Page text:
Noir fiction uses society’s seedier side as a way to inform plots, characters, settings. It is generally a swift, brooding experience, flush with curt dames, snappy declaratives and  rain-soaked fedoras. When it is done well, Noir fiction is a cavalier vehicle that allows an author to describe a particular social injustice, give it a name and drive it down a harrowing stretch of road. Naked Lunch, which recently turned 50, has elements of Noir. Read more in Pop Matters. James Ellroy is an undisputed master, as is PD James. And they each made the news today. Dennis Lehane sets his crime-laced fables in Boston’s rough and tumble neighborhoods. Recently he edited an anthology of Boston Noir. Speaking of Boston, Ronan Noone, an Irish cum American playwright, is enjoying applause in his adopted city. If Noir’s not your thing, skip over to The New Yorker, which reflects on Sam Haskins’ provocative photo essays. Or, if you’re hungry, the News-Gazette has a tasty read on the food writing of John T. Edge. Masterpiece Comics turns literary classics into cartoons, and a new book about raconteur Mario Savio is reviewed in the San Francisco Chronicle. Finally, longtime language man William Safire died yesterday. His copy, insight and punchy attitude made the world a more rewarding place, for readers both on the left and the right side of his politics. — Kevin Murphy

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Genie Bottle in Dark Sky Magazine

First Wish? A Caption

The first question most people ask about Dark Sky Magazine is do we publish a print version. Not what type of writing we publish, or which authors have contributed, but whether or not a reader can hold in his hands a copy of our publication. This never fails to impress upon me the power and familiarity of the printed page. Online magazines have come a long way. Featured writing, consistent readership and Web site designs have made leaps and bounds. But print remains king, at least for now.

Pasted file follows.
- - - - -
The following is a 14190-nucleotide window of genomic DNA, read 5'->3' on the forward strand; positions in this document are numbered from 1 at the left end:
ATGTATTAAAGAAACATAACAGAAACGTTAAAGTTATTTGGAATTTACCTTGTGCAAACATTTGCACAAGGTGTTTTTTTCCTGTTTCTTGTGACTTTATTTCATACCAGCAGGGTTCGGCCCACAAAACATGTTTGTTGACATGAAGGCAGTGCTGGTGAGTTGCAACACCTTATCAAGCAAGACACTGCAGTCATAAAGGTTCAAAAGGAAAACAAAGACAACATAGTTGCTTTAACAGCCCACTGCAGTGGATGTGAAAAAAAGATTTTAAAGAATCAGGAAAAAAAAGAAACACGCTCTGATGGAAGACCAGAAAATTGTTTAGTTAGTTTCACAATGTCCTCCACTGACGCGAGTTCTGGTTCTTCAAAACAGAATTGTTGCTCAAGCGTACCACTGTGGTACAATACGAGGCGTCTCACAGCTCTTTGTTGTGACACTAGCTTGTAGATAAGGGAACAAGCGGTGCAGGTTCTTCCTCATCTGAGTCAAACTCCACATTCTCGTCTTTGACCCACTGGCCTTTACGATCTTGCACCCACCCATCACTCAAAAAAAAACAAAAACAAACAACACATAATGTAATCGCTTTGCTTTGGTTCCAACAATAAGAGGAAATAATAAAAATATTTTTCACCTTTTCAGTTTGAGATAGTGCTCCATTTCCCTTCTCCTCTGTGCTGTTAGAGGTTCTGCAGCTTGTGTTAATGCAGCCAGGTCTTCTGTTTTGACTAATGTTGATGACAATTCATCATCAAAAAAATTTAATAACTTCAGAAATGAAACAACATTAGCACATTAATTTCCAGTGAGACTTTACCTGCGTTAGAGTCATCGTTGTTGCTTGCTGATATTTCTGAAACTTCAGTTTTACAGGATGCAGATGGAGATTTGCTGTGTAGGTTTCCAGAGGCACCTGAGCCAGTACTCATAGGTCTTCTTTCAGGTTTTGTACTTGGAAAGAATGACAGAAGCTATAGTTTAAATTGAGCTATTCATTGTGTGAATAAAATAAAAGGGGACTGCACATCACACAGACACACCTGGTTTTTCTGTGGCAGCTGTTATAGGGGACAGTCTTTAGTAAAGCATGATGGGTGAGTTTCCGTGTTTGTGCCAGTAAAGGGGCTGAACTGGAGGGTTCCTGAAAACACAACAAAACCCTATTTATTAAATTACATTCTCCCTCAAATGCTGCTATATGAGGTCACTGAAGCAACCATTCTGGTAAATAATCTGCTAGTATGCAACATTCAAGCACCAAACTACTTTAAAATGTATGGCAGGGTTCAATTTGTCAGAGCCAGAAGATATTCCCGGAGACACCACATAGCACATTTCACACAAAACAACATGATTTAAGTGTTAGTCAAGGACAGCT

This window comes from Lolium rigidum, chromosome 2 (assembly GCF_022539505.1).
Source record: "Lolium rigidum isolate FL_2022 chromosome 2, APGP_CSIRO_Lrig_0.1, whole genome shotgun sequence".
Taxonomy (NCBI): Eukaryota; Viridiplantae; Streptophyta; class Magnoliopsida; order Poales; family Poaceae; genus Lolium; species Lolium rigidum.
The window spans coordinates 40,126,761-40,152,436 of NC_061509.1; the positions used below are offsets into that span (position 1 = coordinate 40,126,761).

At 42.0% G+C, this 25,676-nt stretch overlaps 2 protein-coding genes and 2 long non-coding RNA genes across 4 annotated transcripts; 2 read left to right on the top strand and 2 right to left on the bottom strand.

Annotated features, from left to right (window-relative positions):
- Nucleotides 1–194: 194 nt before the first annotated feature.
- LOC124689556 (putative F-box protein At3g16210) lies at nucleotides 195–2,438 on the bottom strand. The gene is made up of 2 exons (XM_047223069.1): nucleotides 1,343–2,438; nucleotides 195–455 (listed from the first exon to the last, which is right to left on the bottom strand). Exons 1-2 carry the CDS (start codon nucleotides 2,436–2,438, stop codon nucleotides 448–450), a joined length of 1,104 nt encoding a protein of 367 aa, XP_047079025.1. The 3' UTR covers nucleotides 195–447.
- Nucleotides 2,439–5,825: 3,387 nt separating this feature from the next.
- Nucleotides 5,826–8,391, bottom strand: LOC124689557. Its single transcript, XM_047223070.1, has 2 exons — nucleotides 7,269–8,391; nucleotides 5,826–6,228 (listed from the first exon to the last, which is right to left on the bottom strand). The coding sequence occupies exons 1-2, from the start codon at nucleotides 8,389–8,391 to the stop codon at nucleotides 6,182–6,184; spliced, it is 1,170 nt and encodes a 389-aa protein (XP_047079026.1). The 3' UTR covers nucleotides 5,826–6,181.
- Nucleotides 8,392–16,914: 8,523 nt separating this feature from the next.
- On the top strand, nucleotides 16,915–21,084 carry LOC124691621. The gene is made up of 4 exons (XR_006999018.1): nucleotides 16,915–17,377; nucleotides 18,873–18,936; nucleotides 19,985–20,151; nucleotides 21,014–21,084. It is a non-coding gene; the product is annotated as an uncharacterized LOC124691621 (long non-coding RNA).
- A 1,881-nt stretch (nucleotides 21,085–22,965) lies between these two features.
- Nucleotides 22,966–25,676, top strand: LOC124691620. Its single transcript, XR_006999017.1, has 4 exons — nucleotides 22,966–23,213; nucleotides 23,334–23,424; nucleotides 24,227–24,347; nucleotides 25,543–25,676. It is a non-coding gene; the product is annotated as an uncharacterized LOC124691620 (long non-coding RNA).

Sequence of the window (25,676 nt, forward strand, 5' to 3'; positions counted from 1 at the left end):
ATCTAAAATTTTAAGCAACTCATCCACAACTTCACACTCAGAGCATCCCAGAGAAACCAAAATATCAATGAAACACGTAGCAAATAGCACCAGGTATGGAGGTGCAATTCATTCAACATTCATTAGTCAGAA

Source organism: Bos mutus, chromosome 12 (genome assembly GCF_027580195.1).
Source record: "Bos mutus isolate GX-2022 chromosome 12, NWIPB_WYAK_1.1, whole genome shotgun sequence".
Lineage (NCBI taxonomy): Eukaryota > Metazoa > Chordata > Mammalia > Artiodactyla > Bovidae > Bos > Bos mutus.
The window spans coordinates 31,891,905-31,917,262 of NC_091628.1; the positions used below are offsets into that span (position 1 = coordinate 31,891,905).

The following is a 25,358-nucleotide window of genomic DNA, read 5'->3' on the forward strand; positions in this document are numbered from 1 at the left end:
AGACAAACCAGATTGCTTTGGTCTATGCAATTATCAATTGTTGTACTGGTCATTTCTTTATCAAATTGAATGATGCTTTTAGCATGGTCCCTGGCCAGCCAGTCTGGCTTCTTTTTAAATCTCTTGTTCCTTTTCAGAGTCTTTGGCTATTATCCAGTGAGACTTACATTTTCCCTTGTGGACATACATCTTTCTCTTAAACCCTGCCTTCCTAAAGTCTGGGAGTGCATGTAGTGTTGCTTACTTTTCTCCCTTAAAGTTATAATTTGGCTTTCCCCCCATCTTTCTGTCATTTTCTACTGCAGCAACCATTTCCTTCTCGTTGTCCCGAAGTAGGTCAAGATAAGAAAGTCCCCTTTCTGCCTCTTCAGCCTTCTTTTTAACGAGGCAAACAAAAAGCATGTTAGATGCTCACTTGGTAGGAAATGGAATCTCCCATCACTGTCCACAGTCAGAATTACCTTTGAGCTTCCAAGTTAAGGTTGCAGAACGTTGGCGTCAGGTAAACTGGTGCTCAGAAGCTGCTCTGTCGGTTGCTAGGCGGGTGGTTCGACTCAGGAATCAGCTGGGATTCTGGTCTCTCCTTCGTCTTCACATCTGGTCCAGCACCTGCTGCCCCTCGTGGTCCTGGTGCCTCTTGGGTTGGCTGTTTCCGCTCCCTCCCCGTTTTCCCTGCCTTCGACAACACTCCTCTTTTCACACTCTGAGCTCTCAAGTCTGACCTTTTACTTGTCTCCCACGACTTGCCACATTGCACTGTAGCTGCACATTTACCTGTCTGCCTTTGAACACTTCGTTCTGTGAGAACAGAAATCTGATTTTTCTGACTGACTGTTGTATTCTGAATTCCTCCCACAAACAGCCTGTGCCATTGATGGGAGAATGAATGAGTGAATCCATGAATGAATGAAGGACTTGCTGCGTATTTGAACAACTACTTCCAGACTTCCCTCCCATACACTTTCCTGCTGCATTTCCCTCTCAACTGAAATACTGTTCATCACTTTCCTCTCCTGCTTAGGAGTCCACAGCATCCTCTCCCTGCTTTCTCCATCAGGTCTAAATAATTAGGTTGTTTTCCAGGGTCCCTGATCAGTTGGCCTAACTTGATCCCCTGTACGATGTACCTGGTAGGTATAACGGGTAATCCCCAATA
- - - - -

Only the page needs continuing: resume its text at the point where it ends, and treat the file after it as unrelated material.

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Friday’s Footnote

September 25, 2009

Poetry Contest in Dark Sky Magazine

DSM Poetry Contest Update

DSM Poetry Contest

To all those who have submitted poems to our first annual poetry contest, Thank You. We are encouraged by your enthusiasm and talent. Seriously, the work thus far has been great reading. For those who have not yet submitted, please do so soon. We are only accepting 300 applications. Doing so gives us plenty of time to sort, select and determine our winner. Spots are going fast. So again, if you want to participate in our contest, in which the grand prize winner will see a book of his or her poems published, send your submissions today.

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Friday’s Literary Grab Bag

September 25, 2009

Faulkner in Dark Sky Magazine

The Day The Great Faulkner Arrived